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U.S. Says Iraq Poll Could Slip Amid Dispute Over Election Law

Vice President Tariq al-Hashimi is likely to veto the bill again.
U.S. Secretary of State Hillary Clinton says that Iraq's national elections, set for January, "might slip" to a later date.

Speaking in Washington on November 23, she said the ongoing dispute in Baghdad over the election law could leave election planners with too little time to prepare for the poll by the end of January.

Washington has expressed hope that the national elections will provide a major boost for Baghdad in the fight against insurgents. The vote is intended to clear the way for a newly mandated Iraqi government to increasingly take over the fight from U.S. troops. That would clear the way for the U.S. administration's planned withdrawal of all combat troops from Iraq by August 2010.

Clinton said that "we believe on the balance that there will be elections, but they might slip by some period of time" until the dispute is worked out. She said that is because "the law has to be in place for the planning to begin."

Clinton did not speculate on the time period for any slippage, but some officials in Baghdad have speculated the poll may have to be postponed until February if the dispute over the election law is not quickly resolved.

Faraj al-Haidari, chief of Iraq's Independent High Electoral Commission, said on November 23 that "I think it is very difficult the hold the elections in January. Most probably, it might be moved to February."

Under the Iraqi Constitution, the national elections have to be held before the end of January.

But it remains to be seen whether an exception could be made for a brief delay without requiring the amendment to the constitution. Changing the constitution would likely be at least as difficult and lengthy a process as the politically charged debate over the election law has been.

Sectarian Splits

The continued disagreements over the election law pit Iraq's Sunni vice president and his power of veto against a parliament dominated by the Shi'ite and Kurdish blocs.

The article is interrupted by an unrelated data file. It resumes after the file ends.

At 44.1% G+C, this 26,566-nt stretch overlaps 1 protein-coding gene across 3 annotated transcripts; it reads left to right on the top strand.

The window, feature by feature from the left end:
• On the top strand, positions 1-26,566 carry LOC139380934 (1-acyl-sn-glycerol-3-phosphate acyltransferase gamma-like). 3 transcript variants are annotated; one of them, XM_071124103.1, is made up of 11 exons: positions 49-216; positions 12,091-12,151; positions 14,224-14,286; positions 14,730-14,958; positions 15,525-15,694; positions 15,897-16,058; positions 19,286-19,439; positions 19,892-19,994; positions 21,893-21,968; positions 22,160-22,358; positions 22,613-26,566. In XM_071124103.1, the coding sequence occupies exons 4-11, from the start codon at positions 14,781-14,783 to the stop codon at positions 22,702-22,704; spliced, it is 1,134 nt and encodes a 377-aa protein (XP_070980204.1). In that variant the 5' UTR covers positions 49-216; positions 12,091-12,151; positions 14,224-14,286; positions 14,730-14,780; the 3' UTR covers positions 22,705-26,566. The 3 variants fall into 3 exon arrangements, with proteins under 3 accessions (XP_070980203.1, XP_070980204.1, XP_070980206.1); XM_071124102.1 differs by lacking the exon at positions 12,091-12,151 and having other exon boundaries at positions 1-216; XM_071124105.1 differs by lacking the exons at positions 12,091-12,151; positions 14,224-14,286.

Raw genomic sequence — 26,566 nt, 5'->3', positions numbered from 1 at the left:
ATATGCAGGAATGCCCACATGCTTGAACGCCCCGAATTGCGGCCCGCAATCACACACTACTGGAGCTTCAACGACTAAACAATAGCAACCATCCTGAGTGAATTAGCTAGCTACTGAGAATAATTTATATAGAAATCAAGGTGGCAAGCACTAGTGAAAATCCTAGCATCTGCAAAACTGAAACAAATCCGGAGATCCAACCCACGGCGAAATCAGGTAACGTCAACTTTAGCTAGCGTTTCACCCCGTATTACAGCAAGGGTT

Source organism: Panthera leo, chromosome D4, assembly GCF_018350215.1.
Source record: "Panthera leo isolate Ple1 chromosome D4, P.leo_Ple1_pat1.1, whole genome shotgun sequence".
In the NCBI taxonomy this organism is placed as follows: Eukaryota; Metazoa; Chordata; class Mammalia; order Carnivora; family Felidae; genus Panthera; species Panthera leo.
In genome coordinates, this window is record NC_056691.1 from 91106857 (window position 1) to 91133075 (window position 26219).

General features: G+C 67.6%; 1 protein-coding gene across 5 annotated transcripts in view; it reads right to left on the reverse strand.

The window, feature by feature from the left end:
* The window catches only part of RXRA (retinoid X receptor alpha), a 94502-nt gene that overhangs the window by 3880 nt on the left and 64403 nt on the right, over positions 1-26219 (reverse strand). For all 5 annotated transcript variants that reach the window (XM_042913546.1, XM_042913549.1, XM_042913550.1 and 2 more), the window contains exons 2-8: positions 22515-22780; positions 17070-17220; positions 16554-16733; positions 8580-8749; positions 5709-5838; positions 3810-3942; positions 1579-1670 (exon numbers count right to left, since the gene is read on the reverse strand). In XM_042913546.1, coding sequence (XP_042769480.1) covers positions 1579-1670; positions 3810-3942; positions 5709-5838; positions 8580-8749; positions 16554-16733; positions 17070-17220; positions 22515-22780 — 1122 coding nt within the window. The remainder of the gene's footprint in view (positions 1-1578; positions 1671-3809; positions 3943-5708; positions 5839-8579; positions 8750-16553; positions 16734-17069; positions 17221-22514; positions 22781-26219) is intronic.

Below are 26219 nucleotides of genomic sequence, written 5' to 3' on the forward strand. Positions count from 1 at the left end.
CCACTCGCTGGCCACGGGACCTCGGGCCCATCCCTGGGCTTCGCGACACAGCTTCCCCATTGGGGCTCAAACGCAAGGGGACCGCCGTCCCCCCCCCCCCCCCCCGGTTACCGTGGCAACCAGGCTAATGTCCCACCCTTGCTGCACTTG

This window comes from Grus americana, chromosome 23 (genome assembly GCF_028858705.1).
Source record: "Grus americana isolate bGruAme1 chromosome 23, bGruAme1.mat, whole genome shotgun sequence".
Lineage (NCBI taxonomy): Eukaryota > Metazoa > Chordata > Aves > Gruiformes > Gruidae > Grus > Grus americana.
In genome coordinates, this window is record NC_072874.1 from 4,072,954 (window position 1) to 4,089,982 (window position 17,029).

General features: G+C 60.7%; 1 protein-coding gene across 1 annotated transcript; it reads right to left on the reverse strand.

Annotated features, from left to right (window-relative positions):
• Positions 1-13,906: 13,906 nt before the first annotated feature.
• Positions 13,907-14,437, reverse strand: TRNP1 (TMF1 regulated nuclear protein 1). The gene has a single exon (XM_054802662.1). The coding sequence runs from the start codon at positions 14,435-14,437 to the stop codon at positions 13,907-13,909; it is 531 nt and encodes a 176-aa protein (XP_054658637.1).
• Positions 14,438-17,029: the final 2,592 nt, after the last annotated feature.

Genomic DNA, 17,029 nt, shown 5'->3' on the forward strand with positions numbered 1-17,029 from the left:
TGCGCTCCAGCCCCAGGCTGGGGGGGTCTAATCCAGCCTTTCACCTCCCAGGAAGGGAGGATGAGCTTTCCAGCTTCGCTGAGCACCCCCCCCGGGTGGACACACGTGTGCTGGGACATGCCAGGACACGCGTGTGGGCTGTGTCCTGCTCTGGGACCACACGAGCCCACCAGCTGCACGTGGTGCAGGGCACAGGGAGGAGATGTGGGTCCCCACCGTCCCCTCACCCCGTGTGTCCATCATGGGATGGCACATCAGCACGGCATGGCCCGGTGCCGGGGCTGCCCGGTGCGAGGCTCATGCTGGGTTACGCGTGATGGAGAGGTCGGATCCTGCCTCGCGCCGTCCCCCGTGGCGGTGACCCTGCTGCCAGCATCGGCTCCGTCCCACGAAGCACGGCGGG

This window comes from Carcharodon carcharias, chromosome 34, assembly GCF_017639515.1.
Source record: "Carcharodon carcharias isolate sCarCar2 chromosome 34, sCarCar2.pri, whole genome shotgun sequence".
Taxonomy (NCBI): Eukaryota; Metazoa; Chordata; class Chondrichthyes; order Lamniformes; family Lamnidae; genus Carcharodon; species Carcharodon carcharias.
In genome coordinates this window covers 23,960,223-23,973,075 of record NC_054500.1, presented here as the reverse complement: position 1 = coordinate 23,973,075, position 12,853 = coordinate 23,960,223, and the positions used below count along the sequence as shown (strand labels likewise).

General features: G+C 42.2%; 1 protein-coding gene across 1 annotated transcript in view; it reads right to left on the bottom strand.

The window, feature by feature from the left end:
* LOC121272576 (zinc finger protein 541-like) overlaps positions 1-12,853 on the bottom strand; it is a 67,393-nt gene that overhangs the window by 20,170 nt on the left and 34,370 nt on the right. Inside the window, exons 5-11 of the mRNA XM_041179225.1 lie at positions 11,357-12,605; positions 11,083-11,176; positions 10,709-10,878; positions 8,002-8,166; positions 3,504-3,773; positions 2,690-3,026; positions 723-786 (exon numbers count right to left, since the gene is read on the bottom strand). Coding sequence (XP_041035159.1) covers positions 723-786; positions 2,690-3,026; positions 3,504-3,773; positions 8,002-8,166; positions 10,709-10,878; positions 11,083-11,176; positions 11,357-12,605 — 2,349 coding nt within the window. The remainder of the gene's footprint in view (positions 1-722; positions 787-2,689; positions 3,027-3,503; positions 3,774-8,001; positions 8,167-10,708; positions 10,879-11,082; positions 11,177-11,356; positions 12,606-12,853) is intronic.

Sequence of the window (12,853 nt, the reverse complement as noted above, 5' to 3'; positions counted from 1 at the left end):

Vice President Tariq al-Hashimi vetoed the first election law passed earlier this month, saying it did not provide representation for Iraqis living outside the country.

Iraq's ethno-sectarian divisions (click to enlarge)
There are an estimated 2 million Iraqis living outside Iraq, primarily in Jordan and Syria. Most of them are from the once-dominant Sunni minority.

However, despite Hashimi's veto, parliament on November 23 passed a new version of the law that largely ignored his recommendations for change.

The parliament refused his proposal to set aside special seats in the new legislature to represent Iraqis abroad and, instead, said the votes of refugees and exiles would be counted in their home provinces.

The parliament also took another step almost certain to make Hashimi now use his veto power for a second time.

In response to Kurdish demands, the parliament agreed to base the distribution of seats in the new legislature upon the population of the provinces as calculated from 2005 Trade Ministry statistics plus 2.8 percent annual population growth.

Sunnis charge that the use of this baseline -- rather than current 2009 Trade Ministry figures -- gives too many seats to the three semiautonomous Kurdish-controlled provinces of Iraq.

They also say it provides too few seats for strongly Sunni-populated provinces in the north, such as Mosul and Salah Al-Din.


The redistribution of seats comes as part of the parliament's planned increase of the total number of its seats from 275 to about 320. The increase is meant to accommodate for national population growth in the absence of any recent census.

The depth of Sunni anger over the parliament's latest version of the election law was reflected by dozens of Sunni representatives boycotting the deal-making process on November 23.

Salim Abdullah, spokesman for the biggest Sunni bloc in parliament, the Accordance Front, said that "what has happened today represents a setback to the policy of political accord that the parliament has adopted."

Another Sunni legislator, Usama al-Nujayfi of the Iraqi List, told reporters, "We will seek to veto this law again because it is harmful to the future of Iraq and contradicts the constitution."

Vice President Hashimi has not yet said specifically that he will veto the new election law. But he has strongly hinted he finds the new version as unacceptable as the first.

He said on November 23 that the latest draft "was very dangerous and has negative consequences for the entire political process."

Down To The Wire

Hashimi can now veto it a second and final time as the law moves to Iraq's three-member Presidential Council for approval. The council is composed of President Jalal Talabani, a Kurd, and Vice Presidents Hashimi and Adil Abd al-Mahdi, a Shi'a.

Only one of the three needs to veto the bill for it to be sent back to parliament.

A second, and final, veto would set up a showdown that could only be resolved in one of two ways.

One would be yet another lengthy attempt by parliament to amend the election law and win the Presidential Council's consent.

The other would be for the parliament to try to use its constitutional power to override the veto with a three-fifths majority.

The tough line the parliament has taken so far suggests that the Shi'ite and Kurdish blocs in the parliament feel confident they have the required three-fifths' majority.